New 1:2500 County Series Maps

We’re delighted to announce Ordnance Survey’s  highly detailed 19th-century mapping is now available on our website.

This means you can create your own A4 or A3  1:2,500 map, centred on any point you choose, and we will deliver it to you as a PDF file within minutes.

To create your map simply:
Go to our website
Enter a place name or post code in the search box
Choose your scale and map size from the panel above the present-day locator map.
Click on ‘Choose map type’ to see thumbnail views of the map/s you’ve selected.
Dating from the 1860s to the 1880s, these fascinating maps are the first ever produced at this highly detailed scale, revealing virtually every man-made feature of the Victorian landscape.

Cassini Maps Old Series maps can be found on the website or by going directly to
Cassini Maps can be ordered as downloads, printed (rolled in a tube and posted), mounted (ready for framing or ready framed). Cassini also offers a range of gifts, many available with maps centred on the location of your choice. Gifts include JigsawsPlacemats and CoastersBox setsFramed maps,Historical Map Gift box setslarge format maps and maps from our British Library Map Collection range.

New Sheet Map of London is a first!

New Sheet Map of London

New Sheet Map of London is the first to take advantage of the “Free our Data Campaign” and Ordnance Survey’s recent relaxation in licensing policies.

Cassini Maps has launched a new folded sheet map of London using Ordnance Survey data at 1:50,000 scale.


One may initially think, “so what? Another map of London?”

However the story behind this seemingly unremarkable occurrence shows it is rather more than that…

The Ordnance Survey Landrangers at 1:50,000 scale, often referred to as the pink maps (unsurprisingly, due to their distinctive pink covers), have provided the definitive coverage of Great Britain since the 1970s. It’s probably true that a vast proportion of UK households contain one Landranger, somewhere on a shelf or in a rucksack.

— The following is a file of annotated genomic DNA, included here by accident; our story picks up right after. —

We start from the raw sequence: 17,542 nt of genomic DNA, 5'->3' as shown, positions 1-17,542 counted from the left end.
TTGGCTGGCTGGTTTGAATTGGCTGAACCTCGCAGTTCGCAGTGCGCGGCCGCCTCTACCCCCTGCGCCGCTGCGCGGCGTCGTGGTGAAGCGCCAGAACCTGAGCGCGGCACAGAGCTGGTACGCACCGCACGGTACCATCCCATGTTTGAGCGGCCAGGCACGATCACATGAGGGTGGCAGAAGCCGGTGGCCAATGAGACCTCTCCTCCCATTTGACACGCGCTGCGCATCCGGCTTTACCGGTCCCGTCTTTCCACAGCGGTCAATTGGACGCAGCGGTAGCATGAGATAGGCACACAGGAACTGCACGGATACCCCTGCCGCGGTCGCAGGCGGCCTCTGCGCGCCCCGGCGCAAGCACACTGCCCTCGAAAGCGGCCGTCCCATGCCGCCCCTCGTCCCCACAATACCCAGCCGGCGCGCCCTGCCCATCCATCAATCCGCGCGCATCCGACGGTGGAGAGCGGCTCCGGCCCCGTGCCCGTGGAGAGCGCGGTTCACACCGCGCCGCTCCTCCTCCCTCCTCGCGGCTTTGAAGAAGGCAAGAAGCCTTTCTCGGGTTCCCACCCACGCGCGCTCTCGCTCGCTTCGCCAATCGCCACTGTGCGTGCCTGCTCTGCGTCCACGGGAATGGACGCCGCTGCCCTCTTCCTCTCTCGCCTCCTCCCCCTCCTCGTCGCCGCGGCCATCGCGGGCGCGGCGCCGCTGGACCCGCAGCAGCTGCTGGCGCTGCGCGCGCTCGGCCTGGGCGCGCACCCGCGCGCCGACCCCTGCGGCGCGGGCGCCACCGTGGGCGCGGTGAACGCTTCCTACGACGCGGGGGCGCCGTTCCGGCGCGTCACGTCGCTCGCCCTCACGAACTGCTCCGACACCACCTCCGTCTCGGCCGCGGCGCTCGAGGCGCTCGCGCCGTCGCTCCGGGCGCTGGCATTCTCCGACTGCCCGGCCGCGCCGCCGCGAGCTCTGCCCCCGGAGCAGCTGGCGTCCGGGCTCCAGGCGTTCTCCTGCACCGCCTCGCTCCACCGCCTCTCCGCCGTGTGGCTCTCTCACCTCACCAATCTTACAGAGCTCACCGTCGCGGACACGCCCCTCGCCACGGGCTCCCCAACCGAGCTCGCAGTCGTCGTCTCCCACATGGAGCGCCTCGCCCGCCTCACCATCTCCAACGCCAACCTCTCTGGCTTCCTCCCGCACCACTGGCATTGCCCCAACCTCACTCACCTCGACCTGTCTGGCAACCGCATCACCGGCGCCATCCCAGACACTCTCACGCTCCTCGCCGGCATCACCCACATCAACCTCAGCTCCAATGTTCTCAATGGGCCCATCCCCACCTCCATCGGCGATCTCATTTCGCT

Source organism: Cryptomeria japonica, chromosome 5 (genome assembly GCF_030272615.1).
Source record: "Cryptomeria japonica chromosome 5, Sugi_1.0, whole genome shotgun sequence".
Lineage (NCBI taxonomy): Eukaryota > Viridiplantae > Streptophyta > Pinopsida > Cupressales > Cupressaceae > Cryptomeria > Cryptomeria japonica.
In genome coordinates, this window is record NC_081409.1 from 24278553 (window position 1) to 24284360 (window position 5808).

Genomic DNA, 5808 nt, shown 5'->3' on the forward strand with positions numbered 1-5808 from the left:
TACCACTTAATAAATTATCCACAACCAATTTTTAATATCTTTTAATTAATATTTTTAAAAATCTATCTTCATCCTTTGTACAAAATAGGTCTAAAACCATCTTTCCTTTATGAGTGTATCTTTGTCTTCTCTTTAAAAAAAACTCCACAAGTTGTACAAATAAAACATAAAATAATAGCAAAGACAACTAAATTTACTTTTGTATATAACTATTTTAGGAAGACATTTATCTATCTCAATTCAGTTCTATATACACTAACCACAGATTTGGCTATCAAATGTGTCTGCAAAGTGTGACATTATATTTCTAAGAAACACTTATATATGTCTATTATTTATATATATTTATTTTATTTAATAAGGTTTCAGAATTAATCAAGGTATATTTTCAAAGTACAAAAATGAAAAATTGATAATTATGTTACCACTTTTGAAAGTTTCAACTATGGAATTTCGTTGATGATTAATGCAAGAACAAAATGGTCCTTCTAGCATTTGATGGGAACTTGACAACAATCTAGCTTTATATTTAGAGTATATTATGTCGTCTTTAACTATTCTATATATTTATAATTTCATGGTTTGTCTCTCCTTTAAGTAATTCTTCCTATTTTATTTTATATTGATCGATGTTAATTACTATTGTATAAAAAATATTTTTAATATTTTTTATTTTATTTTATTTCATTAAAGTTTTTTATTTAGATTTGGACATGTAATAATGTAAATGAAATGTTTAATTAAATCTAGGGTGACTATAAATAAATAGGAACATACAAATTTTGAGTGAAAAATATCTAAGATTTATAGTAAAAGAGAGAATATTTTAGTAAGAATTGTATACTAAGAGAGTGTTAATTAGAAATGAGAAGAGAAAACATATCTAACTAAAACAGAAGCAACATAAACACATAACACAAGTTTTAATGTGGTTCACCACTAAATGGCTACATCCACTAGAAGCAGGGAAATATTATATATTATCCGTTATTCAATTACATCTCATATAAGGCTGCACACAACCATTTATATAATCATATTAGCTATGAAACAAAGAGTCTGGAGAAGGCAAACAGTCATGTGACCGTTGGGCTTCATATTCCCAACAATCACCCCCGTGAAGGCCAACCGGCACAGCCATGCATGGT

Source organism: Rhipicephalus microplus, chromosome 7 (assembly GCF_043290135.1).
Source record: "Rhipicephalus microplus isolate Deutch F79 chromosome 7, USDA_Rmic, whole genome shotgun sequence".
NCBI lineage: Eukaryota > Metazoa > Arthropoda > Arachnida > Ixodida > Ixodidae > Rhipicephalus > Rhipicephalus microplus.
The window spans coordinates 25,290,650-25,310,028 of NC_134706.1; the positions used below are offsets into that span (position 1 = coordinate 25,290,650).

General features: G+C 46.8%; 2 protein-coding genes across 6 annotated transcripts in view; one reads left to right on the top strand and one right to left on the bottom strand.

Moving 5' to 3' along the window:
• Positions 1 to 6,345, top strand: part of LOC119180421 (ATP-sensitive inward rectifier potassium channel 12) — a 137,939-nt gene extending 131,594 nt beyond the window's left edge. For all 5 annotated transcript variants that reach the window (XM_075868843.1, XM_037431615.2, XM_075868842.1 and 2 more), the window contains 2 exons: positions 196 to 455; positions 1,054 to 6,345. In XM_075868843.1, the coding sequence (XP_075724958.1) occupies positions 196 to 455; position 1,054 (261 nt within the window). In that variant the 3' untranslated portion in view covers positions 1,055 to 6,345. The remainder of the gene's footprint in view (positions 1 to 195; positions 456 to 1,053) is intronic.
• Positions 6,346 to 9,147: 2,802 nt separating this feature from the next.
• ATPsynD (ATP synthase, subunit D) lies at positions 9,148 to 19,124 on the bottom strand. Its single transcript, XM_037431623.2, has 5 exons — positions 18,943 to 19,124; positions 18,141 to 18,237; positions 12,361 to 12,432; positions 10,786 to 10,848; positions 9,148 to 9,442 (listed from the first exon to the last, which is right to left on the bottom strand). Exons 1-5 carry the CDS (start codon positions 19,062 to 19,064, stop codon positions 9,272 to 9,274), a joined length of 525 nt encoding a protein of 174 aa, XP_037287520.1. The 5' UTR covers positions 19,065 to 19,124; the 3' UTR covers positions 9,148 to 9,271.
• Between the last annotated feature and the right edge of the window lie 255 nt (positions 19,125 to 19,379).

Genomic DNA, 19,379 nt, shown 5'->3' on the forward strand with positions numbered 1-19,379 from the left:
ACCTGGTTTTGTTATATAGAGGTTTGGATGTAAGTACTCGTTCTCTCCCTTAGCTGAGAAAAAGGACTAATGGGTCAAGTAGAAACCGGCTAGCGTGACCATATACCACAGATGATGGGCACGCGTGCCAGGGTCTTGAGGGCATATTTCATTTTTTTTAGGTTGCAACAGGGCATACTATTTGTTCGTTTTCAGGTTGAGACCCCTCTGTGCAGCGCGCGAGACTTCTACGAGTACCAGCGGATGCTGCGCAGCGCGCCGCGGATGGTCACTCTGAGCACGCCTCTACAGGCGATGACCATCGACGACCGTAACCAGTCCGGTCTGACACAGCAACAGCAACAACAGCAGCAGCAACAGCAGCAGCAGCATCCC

These are derived from a seamless digital map of Great Britain that is chopped into manageable 40km x 40km chunks and printed on a series of large sheets – 204, to be exact.

The problem with chopping the country up in this way is that there are going to be towns or cities that fall across a join. Norwich, Swansea, Sheffield and Ordnance Survey’s home city of Southampton all suffer from this problem to some degree. But nowhere suffers as badly as London.

The capital is split across two Landrangers, 176 (West London) and 177 (East London) with a considerable overlap. It’s not known why this seemingly odd decision was taken; but once made, Ordnance Survey did not re-adjust the coverage, despite the fact that the whole of London more or less up to the M25 can be accommodated on one Landranger-size sheet.

This is the problem that Cassini has solved with its new London map using Ordnance Survey 1:50,000 mapping data.

“This problem struck us when we preparing our boxed set of historical Ordnance Survey maps of London in 2007,” Cassini’s Cartographic Director James Anderson recalls. “We’d already spent three years scanning and combining historical maps to match the Landranger sheets and people had to buy twice as many maps as they really needed to cover the whole of London. So, we decided to create a set of historical maps centred on Charing Cross.”

Five such maps of the city having been created, the logical step was to produce a matching present-day one. “Unfortunately,” Anderson recalls, “Ordnance Survey’s licensing policy at that time prohibited anything other than one-off reproduction of this data at larger than A3 size. Somewhat to our surprise, and much to our disappointment, we were therefore unable to proceed. We were convinced there was a demand for this, both as a stand-alone and as part of our London map set; but, as matters stood, nobody but Ordnance Survey could satisfy it.  We can’t deny it was frustrating – rather like publishing a book but with the last chapter missing.”

The following years witnessed ever-intensifying discussions between Ordnance Survey, the government, the OFT and various other interested parties to bring these licensing regulations into line with current attitudes and regulations concerning freedom of information, competition and third-party access to public data.